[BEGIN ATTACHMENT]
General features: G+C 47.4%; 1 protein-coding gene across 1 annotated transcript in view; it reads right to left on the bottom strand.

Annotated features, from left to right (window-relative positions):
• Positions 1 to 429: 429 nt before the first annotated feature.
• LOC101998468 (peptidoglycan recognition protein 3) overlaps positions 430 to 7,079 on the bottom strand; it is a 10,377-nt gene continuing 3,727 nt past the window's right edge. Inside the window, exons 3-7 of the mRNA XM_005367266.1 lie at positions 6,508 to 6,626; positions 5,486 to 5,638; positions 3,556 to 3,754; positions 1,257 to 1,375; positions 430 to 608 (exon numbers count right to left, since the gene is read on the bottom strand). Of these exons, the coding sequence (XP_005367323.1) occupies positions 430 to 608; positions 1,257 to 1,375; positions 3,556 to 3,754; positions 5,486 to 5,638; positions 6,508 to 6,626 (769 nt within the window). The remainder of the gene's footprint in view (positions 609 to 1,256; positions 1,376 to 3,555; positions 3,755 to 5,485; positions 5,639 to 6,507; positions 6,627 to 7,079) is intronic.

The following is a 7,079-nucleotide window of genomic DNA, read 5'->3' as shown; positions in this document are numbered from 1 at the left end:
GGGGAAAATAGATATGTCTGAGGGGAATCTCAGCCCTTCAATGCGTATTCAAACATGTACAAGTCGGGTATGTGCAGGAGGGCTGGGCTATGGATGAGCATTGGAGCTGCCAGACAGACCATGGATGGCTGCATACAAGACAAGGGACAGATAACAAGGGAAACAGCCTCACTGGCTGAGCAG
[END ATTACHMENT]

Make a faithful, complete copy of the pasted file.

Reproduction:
General features: G+C 47.4%; 1 protein-coding gene across 1 annotated transcript in view; it reads right to left on the bottom strand.

Annotated features, from left to right (window-relative positions):
• Positions 1 to 429: 429 nt before the first annotated feature.
• LOC101998468 (peptidoglycan recognition protein 3) overlaps positions 430 to 7,079 on the bottom strand; it is a 10,377-nt gene continuing 3,727 nt past the window's right edge. Inside the window, exons 3-7 of the mRNA XM_005367266.1 lie at positions 6,508 to 6,626; positions 5,486 to 5,638; positions 3,556 to 3,754; positions 1,257 to 1,375; positions 430 to 608 (exon numbers count right to left, since the gene is read on the bottom strand). Of these exons, the coding sequence (XP_005367323.1) occupies positions 430 to 608; positions 1,257 to 1,375; positions 3,556 to 3,754; positions 5,486 to 5,638; positions 6,508 to 6,626 (769 nt within the window). The remainder of the gene's footprint in view (positions 609 to 1,256; positions 1,376 to 3,555; positions 3,755 to 5,485; positions 5,639 to 6,507; positions 6,627 to 7,079) is intronic.

The following is a 7,079-nucleotide window of genomic DNA, read 5'->3' as shown; positions in this document are numbered from 1 at the left end:
GGGGAAAATAGATATGTCTGAGGGGAATCTCAGCCCTTCAATGCGTATTCAAACATGTACAAGTCGGGTATGTGCAGGAGGGCTGGGCTATGGATGAGCATTGGAGCTGCCAGACAGACCATGGATGGCTGCATACAAGACAAGGGACAGATAACAAGGGAAACAGCCTCACTGGCTGAGCAG